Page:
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TL;DR: Everyone in my team, including our boss, is spending 1 hour and 30 minutes per day drinking coffee and talking. Since I don't want to be alone and without friends, I'm joining them and I feel that my work performance has dropped. What should I do?

Long story:

I'm working in the same company for about 7 years. One year ago, my company moved to another building that is a bit further from downtown. Since the place lacks public transportation, the company offers a private bus to help workers to arrive/leave. This change had the effect that now everyone comes and leaves at the same time: 8:00 AM until 5:00 PM. As we have 1 hour for lunch, that makes 8 hours of work per day in a fixed schedule.

I know that no one can be 100% productive and its completely normal and healthy to have a little talk with coworkers during the day. This helps building friendship and team spirit.

While 100% of productivity is not possible, I've read in a few places that 86% is desirable. So, for an 8 hours day, we could spend something like 1 hour doing things unrelated with work, like checking our banking account, the news website, or reading a personal e-mail that just arrived to your gmail account.

The problem is that my team, including our boss, established the informal culture that we have to meet at the cafeteria to drink coffee and have idle chat three times per day: between breakfast and lunch, after lunch and before the end of the day. Each time we spend near 30 minutes talking and laughing. I love this time.

Since I still like to read the news and my personal e-mail during work hours, I can say that during 2 hours, each day, I'm not working. I'm deeply concerned about this since my work performance has dropped. However, I had recently a annual meeting, where my performance was reviewed by the same boss that said I was doing fine.

To conclude: I work at a private company that is currently having deep financial problems. I want to work more, to stop spending so many time chatting, but I don't want to be alone and far from my team. I want my coworkers do the same. What can I do if my boss is the one that started this new culture and is the one that spend the most time idle? (talking with the boss of my boss is not an option)

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    I love the specific fact that 86% productivity is desirable. Not 80%. Not 90%. Not even 85%. No, it's specifically 86%. Clearly more research is needed, to determine once and for all whether it should be 85.8% or 86.1%! Scientists, we count on you! – S. Kolassa - Reinstate Monica Jan 20 '16 at 12:27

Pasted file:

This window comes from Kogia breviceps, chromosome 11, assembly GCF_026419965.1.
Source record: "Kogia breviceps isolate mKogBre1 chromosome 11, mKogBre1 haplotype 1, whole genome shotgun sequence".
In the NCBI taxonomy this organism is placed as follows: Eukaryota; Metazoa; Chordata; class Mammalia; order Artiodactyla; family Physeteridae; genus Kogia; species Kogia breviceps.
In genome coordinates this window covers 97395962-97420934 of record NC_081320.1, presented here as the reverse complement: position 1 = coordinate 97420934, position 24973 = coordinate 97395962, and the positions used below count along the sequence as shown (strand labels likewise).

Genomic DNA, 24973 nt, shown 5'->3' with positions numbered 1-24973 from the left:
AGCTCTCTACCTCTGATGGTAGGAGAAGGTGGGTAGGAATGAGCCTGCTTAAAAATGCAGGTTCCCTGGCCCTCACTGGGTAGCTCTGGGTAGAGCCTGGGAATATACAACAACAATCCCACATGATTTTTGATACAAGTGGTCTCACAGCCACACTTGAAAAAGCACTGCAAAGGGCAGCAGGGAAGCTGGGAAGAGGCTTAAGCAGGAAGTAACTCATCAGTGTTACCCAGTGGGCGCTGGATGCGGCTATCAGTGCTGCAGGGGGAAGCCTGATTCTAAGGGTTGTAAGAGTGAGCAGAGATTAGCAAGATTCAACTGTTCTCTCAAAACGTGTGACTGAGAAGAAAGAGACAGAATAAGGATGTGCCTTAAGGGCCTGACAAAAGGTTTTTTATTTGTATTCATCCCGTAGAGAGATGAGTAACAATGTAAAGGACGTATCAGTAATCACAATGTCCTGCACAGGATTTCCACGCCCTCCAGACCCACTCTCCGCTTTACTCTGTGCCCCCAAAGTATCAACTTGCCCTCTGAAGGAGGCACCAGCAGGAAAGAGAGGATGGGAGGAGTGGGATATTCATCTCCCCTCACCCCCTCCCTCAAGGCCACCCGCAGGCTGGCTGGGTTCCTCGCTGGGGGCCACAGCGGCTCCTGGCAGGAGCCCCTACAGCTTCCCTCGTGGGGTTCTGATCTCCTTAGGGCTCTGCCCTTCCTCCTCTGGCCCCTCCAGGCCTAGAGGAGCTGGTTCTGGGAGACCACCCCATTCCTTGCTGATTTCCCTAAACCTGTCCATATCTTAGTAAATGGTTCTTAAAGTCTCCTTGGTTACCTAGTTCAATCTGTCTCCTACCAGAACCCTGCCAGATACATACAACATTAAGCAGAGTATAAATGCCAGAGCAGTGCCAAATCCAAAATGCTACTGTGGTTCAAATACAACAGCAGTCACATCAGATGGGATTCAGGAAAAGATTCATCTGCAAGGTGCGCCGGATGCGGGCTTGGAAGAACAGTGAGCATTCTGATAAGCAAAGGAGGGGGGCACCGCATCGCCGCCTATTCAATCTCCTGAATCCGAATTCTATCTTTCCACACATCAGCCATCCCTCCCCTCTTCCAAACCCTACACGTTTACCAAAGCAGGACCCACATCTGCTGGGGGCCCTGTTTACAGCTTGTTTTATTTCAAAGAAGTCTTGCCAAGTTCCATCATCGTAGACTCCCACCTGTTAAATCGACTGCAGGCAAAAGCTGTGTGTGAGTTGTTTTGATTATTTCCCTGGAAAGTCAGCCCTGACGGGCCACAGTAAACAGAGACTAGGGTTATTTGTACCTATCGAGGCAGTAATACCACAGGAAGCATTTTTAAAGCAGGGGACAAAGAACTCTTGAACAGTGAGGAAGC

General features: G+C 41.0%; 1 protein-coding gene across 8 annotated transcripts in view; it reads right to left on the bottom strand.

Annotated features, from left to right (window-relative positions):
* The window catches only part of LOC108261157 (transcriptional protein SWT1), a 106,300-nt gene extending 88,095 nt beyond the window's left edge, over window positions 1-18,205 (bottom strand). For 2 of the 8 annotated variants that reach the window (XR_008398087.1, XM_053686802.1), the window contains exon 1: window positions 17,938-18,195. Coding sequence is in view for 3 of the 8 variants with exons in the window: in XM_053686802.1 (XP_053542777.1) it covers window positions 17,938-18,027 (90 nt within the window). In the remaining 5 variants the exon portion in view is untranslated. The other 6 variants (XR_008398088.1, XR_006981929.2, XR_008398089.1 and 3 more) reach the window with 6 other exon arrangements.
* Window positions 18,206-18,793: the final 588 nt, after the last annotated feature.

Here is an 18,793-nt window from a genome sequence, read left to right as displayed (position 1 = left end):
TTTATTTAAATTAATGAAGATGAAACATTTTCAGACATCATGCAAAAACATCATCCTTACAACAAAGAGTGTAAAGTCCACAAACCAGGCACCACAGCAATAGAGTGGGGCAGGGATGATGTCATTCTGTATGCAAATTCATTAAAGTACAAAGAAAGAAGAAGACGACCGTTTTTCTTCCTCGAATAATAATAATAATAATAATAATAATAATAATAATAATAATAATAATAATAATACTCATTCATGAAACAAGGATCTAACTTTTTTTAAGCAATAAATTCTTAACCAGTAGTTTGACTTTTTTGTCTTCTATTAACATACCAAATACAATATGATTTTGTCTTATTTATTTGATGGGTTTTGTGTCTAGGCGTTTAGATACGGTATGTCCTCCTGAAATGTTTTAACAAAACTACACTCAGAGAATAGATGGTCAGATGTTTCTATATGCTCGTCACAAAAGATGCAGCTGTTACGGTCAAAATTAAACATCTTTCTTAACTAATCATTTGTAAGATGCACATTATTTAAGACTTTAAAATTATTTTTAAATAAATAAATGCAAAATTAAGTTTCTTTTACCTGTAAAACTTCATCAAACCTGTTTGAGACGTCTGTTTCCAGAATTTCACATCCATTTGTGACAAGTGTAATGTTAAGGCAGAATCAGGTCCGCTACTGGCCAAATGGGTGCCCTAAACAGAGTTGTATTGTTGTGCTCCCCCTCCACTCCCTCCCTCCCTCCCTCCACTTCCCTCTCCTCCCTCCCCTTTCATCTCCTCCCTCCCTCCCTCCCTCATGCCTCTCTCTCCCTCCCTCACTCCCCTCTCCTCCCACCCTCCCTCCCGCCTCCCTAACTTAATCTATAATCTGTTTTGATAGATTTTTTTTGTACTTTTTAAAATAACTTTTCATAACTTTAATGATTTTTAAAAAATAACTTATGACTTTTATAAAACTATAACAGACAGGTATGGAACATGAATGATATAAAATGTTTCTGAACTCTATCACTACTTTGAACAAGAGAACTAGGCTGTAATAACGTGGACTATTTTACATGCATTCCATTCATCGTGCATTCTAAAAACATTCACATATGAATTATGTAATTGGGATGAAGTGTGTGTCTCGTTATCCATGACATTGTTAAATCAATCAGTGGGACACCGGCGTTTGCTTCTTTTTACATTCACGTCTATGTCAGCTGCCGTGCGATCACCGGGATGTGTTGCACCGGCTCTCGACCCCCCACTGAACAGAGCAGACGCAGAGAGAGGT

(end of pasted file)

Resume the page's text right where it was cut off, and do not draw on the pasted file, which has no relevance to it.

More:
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    Is this coffee drinking and chat used for work-related discussions? If so, it may be a part of informal meetings. If it's not work related, you could try to hang around for some maximum time (like 5 minutes) and then "bow out" gracefully, saying something like "Thanks for the chat, let's do it again sometime'' if appropriate. – Brandin Jan 20 '16 at 12:43
  • @Brandin, unfortunately no. It is usually not work related. Thats why Im so worried with the team direction. – amyr Jan 20 '16 at 12:55
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    @amyr If it's not work related, how does the "coffee chat" usually end? Someone has to bow out sometime. Be that person and just leave in a cordial way. – Brandin Jan 20 '16 at 13:03
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    it seems you are the only person worried about it, from the looks of it you get 3 to four hours a day of doing nothing productive and yet still get good reviews. Unsure why that's a source of complaint. – Kilisi Jan 20 '16 at 23:04
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Realistically you have three options:

1. Live with it.

If you are not prepared to disengage from either the team social activity or your own personal time on email and browsing, then you have given yourself no room to change your own habits. You have already said that your boss set the culture, and that you cannot talk to your boss's boss. So if you change nothing, nothing changes.

2. Disengage from the social activities.

You already indicated that you are not willing to do this as you are afraid of becoming isolated from the rest of your team. You also state that you really love this time, even though you feel guilty about your reduced productivity. If you can't take this time out, then you will need to look at where you can improve your productivity.